Canadian spy agency says China hacked into National Research Council computers
29 July 2014
The Canadian government took the unusual step Tuesday of pointing fingers squarely at Beijing after a cyberattack on a prominent federal scientific research agency.
The federal government’s chief information officer, Corinne Charette, confirmed Tuesday that the National Research Council of Canada (NRC) was the target of a cyberattack from a “highly sophisticated Chinese state-sponsored actor.”
NRC refused to go into any detail about the attack Tuesday, but in a statement, the agency said it was working to contain the breach and improve its IT infrastructure — which has been isolated from the broader government network in the wake of an attack.
However, CTV News reported Tuesday night that NRC president John McDougall, in a conference call to employees, told them that “any information held in our systems, including employees’ personal information, may have been compromised. Client information and data may also have been compromised.”
While few cyberattack details have been released, the governing Conservatives appear certain where it originated. A spokesman for Foreign Affairs Minister John Baird, who was in Beijing on a trade mission Tuesday, said Baird had a “full and frank” discussion about the issue with his Chinese counterpart, Wang Yi.
“The government takes this issue very seriously and we are addressing it at the highest levels in both Beijing and Ottawa,” wrote Adam Hodge, a spokesman for Baird, in an email to the Star.
Calls to the Chinese Embassy in Ottawa were not returned Tuesday, but a spokesperson told the CBC that China does “not accept the groundless allegation of (the) Chinese government’s involvement in any cyber intrusion or attack.”
According to NRC officials, the breach was detected by the Communications Security Establishment of Canada (CSEC), the federal electronic espionage and security agency.
The NRC is one of Ottawa’s research and development agencies, partnering with industry to develop technologies designated as of “strategic and economic value” for Canada.
NRC’s research areas include, among other things, information and communications technology, the aerospace sector and the energy and mining industries. The agency also researched security and “disruptive” technologies.
The agency said the incident will affect its business operations, and said its updated IT system may take a year to put in place.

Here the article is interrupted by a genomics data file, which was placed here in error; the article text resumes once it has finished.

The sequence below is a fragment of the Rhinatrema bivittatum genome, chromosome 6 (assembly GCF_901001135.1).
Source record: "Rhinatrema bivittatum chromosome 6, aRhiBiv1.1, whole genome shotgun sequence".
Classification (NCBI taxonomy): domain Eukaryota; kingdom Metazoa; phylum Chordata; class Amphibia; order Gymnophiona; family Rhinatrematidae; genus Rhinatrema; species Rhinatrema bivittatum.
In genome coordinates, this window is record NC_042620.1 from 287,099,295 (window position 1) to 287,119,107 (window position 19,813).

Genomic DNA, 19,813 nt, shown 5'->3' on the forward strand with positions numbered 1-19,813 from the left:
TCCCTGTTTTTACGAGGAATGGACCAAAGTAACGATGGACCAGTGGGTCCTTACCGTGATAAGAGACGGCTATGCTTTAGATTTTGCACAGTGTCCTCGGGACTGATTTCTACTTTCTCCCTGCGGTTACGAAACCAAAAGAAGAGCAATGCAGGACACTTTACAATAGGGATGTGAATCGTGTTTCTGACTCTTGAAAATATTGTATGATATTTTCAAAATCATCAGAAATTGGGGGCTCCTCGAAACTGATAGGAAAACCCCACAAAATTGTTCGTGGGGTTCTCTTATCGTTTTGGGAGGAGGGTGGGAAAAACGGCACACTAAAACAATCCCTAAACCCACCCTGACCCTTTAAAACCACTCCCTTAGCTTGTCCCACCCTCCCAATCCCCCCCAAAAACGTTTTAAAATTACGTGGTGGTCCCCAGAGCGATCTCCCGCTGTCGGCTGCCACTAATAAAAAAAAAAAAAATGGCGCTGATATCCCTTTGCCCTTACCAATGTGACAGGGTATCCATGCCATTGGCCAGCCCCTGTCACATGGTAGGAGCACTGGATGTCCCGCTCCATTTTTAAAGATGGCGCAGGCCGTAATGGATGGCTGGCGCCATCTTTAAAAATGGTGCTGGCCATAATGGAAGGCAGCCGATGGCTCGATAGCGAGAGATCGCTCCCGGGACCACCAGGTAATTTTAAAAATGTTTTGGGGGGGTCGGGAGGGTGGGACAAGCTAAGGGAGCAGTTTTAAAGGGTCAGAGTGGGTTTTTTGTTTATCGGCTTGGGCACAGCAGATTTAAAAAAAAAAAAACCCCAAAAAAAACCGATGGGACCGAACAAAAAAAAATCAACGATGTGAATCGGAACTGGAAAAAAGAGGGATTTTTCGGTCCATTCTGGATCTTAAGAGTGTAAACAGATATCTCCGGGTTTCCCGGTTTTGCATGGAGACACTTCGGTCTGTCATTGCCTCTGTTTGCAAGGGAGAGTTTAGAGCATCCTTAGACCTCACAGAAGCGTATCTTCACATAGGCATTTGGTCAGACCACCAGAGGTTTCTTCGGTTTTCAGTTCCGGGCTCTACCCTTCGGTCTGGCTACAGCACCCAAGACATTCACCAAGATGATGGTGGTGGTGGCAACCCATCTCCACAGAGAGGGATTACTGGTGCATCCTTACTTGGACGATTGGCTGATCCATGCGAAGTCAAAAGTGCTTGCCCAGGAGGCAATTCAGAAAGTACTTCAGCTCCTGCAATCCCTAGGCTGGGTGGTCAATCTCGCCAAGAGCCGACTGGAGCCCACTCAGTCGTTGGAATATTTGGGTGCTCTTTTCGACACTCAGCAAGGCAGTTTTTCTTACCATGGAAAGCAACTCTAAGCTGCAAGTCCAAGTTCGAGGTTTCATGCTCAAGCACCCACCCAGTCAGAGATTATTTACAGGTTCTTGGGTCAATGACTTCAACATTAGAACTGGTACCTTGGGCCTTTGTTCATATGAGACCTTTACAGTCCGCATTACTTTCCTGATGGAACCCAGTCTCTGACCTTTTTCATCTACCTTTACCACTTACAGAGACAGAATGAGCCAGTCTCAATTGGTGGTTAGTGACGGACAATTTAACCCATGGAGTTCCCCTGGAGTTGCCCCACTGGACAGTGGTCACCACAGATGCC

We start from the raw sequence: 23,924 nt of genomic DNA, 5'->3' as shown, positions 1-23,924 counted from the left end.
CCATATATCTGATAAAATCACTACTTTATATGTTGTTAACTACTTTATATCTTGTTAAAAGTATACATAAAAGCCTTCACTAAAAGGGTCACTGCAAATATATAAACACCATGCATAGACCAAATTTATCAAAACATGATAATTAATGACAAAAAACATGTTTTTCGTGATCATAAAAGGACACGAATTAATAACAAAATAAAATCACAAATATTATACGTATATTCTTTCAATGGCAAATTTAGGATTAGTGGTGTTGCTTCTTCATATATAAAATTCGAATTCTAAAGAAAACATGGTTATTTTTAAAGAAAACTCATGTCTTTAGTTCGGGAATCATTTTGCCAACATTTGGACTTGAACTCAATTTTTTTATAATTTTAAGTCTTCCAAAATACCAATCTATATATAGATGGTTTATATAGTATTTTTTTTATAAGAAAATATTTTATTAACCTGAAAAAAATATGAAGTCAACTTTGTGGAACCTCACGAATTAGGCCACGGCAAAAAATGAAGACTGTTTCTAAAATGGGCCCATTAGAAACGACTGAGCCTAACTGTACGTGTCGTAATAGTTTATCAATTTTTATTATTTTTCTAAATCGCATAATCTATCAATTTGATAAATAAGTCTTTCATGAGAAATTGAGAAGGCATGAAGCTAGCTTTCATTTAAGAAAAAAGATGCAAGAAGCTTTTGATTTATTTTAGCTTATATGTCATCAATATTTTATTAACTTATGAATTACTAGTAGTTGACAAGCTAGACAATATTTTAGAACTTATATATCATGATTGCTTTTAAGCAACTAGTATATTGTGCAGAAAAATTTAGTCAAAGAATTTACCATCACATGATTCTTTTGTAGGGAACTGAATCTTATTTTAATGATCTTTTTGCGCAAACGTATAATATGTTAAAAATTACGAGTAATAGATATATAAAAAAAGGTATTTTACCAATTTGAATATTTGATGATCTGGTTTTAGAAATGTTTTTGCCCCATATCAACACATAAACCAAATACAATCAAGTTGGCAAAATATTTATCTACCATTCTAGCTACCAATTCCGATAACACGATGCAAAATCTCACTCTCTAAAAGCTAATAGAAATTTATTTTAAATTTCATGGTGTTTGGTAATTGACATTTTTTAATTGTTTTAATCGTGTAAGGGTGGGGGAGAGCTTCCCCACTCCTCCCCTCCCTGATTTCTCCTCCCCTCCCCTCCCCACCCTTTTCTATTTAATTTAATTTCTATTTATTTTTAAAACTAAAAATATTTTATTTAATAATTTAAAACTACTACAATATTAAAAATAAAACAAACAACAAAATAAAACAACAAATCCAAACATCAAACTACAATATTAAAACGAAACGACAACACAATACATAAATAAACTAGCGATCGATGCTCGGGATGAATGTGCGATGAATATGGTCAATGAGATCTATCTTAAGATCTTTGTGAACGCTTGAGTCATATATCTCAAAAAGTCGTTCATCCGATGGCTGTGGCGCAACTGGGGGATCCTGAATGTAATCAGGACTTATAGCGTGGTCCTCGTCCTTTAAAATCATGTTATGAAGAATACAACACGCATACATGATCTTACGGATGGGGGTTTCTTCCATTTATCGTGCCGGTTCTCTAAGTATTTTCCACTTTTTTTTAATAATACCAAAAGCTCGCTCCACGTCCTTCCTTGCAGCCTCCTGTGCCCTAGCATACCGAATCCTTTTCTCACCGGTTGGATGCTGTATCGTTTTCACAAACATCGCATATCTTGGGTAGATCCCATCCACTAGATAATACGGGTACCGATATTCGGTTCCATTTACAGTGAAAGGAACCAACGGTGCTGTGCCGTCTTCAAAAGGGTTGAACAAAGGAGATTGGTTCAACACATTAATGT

In May, the United States laid cyber-espionage charges against five Chinese military officials. According to U.S. officials, Chinese military hackers targeted the U.S. nuclear, solar power and metals industries’ trade secrets.
Jean-Philippe Vergne, an assistant professor at the Ivey School of Business studying online piracy threats, said these kinds of state-sponsored attacks have been occurring on a daily basis for years.
“It’s just a decision on the side of government organizations to reveal when it’s happening and choose appropriate times to make it public. But it’s a daily thing,” Vergne said in an interview Tuesday.
Vergne said the cyber attacks serve two purposes: to steal whatever secrets they can, and also to test the capabilities and vulnerabilities of other states’ electronic security.
Canada’s spy service, the Canadian Security Intelligence Service (CSIS), warned about the growing threat of cyber attacks in their most recent public report.
“Foreign intelligence agencies use the Internet to conduct espionage operations, as this is a relatively low-cost and low-risk way to obtain classified, proprietary or other sensitive information,” wrote CSIS Director Michel Coulombe in the agency’s 2011-2013 public report. “There have been a significant number of attacks against a variety of agencies at the federal, provincial and even municipal level. The Government of Canada, like those of other countries, witnesses serious attempts to penetrate its networks on a daily basis.”
Documents obtained by the Star reveal that Canada is becoming an increasingly popular target for hackers. In a 2013 report, Public Safety’s Canadian Cyber Incident Response Centre reported that in the first quarter of that year, Canada saw a 25-per-cent increase in the number of websites hosting malware — software designed to damage or gain access to other computers.
Citing a Websense study, the agency said the increase shows that Canada has become a “popular country of choice to host advanced malware for a number of reasons, including its lack of takedowns.”